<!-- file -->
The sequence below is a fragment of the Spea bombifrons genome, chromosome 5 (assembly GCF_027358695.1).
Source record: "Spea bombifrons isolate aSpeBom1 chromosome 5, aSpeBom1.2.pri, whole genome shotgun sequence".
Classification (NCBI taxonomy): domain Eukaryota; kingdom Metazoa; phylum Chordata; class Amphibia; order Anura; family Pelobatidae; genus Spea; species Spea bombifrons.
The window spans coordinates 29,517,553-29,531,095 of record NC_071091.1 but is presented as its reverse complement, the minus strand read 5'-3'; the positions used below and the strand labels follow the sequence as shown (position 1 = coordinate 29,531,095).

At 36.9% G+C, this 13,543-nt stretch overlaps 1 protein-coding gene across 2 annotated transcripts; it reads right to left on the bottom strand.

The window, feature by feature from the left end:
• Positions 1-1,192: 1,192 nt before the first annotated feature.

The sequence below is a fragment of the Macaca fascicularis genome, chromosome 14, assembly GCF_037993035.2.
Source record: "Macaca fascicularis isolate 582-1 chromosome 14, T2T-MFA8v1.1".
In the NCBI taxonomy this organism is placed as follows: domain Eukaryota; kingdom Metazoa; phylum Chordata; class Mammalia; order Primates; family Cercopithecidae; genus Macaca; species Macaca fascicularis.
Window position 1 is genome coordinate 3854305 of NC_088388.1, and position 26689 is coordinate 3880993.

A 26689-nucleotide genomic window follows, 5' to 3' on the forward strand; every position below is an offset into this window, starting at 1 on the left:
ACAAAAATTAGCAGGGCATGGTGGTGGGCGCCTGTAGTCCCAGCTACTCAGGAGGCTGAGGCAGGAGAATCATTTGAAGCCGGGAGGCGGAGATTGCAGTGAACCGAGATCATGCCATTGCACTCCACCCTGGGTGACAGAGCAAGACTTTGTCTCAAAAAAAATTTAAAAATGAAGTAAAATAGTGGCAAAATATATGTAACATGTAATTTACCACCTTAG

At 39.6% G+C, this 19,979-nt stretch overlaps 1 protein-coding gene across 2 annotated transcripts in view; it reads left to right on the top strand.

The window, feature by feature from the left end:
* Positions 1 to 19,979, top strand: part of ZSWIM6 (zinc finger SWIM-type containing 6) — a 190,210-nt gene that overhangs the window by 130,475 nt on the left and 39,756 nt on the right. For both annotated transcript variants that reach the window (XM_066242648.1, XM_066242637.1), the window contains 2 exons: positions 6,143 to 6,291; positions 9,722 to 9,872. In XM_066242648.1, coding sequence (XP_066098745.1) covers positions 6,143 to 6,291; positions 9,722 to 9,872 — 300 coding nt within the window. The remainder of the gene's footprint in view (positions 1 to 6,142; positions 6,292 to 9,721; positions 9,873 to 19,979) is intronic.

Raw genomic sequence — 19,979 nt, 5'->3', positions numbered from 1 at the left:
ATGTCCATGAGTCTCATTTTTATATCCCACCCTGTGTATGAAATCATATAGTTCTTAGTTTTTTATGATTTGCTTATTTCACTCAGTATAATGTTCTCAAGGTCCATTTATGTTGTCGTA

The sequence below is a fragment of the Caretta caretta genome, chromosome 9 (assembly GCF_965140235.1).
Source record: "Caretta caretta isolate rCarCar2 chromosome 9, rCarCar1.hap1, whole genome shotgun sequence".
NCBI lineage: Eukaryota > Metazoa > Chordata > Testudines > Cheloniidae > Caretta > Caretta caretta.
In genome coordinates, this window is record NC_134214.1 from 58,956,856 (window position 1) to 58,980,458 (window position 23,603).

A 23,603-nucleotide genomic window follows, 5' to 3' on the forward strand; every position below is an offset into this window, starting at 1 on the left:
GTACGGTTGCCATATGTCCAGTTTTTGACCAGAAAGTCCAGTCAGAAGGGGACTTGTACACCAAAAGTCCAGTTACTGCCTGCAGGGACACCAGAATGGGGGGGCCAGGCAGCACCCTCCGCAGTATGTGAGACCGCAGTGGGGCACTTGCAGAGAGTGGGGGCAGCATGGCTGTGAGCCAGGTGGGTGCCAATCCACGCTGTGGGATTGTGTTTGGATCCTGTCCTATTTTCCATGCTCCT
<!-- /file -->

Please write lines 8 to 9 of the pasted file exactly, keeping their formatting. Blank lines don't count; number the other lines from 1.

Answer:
The sequence below is a fragment of the Macaca fascicularis genome, chromosome 14, assembly GCF_037993035.2.
Source record: "Macaca fascicularis isolate 582-1 chromosome 14, T2T-MFA8v1.1".